Innovations that found their footing during the pandemic include the zero-trust approach to security, he says, with higher adoption rates. Certain stopgap measures used at the beginning of the pandemic, such as virtual private networks for remote access, may have run into scaling issues, Thompson says, forcing teams to pivot to other options. “It really started to push a lot of cloud adoption and the need to transform the business,” he says.

John Annand, research director of infrastructure and operations with IT advisor Info-Tech Research Group, also says the pandemic pushed organization to test remote technologies. Instead, an enterprise taking three months to simply lay out a strategy for deploying remote resources, technology such as Microsoft Teams, had to be deployed to thousands of employees inside of two weeks. “That’s a real example that we’ve seen,” he says.

Remote work is not new, Annand says, citing AT&T’s efforts in the 1990s to leverage it for efficiency though the strategy did not take off at that time. In the 2010s, remote work resurfaced as a possible way to reduce carbon emissions by keeping workers at home. Again, it did not catch on at the time. “People weren’t forced to stick with it,” he says. “Well, the pandemic forced us to stick with it.”

The technology behind remote work matured and has been tested more broadly, Annand says, giving CIOs more tools they can present to their CEOs. That can lead to new considerations about where work is done, he says.

Going forward, remote work architecture could be as complex or simple as CIOs want to make them, Annand says. “If you adopt a zero-trust networking model, it doesn’t matter if your employee is internal or external,” he says. “It really solves a lot of the complexity.” Annand adds a caveat for legacy systems and preexisting workloads that are not entirely compatible with zero-trust models. “You can wall that portion off and present the rest of the enterprise applications in that manner,” he says.

Info-Tech produced a 2021 CIO Priorities Report that presents five areas the firm believes CIOs might focus on to better prepare for unforeseen events:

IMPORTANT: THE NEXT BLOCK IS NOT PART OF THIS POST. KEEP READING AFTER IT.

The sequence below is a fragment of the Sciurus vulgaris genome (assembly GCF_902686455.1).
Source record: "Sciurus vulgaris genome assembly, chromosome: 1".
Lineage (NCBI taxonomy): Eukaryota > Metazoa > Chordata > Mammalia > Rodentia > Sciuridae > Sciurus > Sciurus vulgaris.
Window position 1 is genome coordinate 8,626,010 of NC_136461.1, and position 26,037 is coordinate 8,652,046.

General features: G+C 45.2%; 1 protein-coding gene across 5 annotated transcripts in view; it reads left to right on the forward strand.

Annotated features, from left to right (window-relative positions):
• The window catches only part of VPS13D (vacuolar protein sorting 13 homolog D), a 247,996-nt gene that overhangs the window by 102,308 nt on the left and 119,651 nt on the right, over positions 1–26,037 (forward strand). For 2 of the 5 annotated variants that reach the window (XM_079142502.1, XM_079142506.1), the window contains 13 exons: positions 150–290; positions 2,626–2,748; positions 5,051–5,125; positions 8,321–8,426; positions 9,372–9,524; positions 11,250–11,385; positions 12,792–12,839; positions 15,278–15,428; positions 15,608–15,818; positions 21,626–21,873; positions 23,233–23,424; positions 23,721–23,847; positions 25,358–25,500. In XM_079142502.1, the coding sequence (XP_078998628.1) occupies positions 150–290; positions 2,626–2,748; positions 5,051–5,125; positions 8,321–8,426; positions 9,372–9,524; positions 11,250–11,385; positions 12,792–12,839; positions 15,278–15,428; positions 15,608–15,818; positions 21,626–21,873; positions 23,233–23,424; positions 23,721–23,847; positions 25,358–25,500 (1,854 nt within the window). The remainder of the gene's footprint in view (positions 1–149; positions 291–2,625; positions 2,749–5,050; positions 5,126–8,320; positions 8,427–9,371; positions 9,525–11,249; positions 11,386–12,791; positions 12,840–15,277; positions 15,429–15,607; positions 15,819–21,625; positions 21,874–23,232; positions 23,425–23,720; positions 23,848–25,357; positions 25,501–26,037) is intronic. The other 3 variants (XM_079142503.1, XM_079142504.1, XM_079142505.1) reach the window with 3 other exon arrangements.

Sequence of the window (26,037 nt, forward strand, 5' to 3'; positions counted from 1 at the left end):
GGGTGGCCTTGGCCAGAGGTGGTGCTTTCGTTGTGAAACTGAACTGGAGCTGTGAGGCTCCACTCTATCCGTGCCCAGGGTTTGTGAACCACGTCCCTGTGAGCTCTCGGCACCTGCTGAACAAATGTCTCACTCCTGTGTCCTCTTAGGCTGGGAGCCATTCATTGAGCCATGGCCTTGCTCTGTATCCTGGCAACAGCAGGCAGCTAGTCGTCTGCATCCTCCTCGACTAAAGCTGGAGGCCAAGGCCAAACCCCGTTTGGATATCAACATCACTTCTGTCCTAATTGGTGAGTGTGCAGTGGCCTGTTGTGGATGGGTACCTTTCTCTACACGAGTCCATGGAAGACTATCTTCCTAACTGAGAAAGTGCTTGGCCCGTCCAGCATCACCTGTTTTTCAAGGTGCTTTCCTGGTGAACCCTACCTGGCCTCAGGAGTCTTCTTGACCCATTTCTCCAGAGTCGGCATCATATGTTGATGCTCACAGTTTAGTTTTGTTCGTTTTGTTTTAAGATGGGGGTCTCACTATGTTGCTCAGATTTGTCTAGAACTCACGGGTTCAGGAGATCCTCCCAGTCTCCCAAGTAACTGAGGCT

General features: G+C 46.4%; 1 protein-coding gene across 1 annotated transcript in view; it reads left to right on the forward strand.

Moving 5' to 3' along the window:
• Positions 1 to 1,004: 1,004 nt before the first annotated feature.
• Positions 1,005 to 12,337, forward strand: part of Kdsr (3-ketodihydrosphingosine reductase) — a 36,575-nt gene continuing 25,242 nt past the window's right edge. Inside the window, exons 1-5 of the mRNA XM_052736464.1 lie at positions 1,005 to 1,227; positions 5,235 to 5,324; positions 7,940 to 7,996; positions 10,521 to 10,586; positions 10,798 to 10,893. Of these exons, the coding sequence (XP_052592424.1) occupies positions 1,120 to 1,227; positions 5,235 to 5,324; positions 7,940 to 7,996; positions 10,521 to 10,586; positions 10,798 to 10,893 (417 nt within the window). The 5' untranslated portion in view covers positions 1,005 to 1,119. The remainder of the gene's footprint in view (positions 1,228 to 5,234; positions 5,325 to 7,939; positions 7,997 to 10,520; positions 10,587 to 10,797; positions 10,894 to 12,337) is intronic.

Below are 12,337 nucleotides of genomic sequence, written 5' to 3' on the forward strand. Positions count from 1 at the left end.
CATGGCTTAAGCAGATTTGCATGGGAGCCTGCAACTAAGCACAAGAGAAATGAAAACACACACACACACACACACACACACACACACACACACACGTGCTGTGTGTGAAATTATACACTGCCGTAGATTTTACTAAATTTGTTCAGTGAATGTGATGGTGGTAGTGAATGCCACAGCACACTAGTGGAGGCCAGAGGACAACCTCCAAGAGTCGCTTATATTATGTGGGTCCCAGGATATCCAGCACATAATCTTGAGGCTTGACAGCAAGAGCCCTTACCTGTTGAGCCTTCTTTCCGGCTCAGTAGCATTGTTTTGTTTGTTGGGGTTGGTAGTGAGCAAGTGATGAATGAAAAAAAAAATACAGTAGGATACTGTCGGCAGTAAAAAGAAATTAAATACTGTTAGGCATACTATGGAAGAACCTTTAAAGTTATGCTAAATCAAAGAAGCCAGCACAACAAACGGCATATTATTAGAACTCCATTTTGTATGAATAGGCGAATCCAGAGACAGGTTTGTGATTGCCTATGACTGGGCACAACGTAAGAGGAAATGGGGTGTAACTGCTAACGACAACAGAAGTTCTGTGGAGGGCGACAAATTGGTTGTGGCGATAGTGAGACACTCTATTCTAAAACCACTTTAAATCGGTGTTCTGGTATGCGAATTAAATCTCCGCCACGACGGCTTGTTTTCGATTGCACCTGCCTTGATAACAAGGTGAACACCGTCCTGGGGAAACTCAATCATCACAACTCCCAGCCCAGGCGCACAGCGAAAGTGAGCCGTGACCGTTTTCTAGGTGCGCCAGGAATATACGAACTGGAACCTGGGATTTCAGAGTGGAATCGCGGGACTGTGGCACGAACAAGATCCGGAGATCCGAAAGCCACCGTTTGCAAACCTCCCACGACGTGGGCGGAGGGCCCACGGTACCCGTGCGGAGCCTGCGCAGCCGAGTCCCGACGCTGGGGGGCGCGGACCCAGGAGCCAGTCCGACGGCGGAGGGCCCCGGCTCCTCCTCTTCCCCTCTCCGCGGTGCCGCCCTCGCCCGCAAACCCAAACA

• Create a budget reserve to better respond to unforeseen threats. The report asserts that potentially worsening economics could affect IT. Developing financial contingencies could put CIOs in better positions to address emergencies.
  • Refocus IT risk planning to mitigate emerging threats. Supply chain disruption and cybersecurity risks might threaten continuity of IT services, according to the report.
  • Strengthen organizational change management to maximize tech investments. Such investments could help organizations mitigate disruptions that might compound the stress and toll workers have faced under the pandemic.
  • Establish capacity awareness to improve resource utilization. This can help organizations build up resilience and resources to respond to unforeseen events.
  • Keep emerging technologies in view to capitalize on innovation. As businesses continue their accelerated digital transformation plans, the report cites an expectation for more technology to emerge for IT. There will also be a need to focus on speed-to-value for innovations brought to the market.

The role of CIOs has also changed in response to the pandemic, Thompson says, possibly with lasting effects. That includes more adding dynamic aspects to the job to better respond to problems, he says.

Even after the pandemic lifts, Thompson foresees CIOs continuing to deal with security issues that may arise from workers accessing corporate networks from home -- where there is greater potential for exposure. “It’s not going to go away,” he says. “People have to take a hard look at their policies, how they are enforcing security, and educating end users.”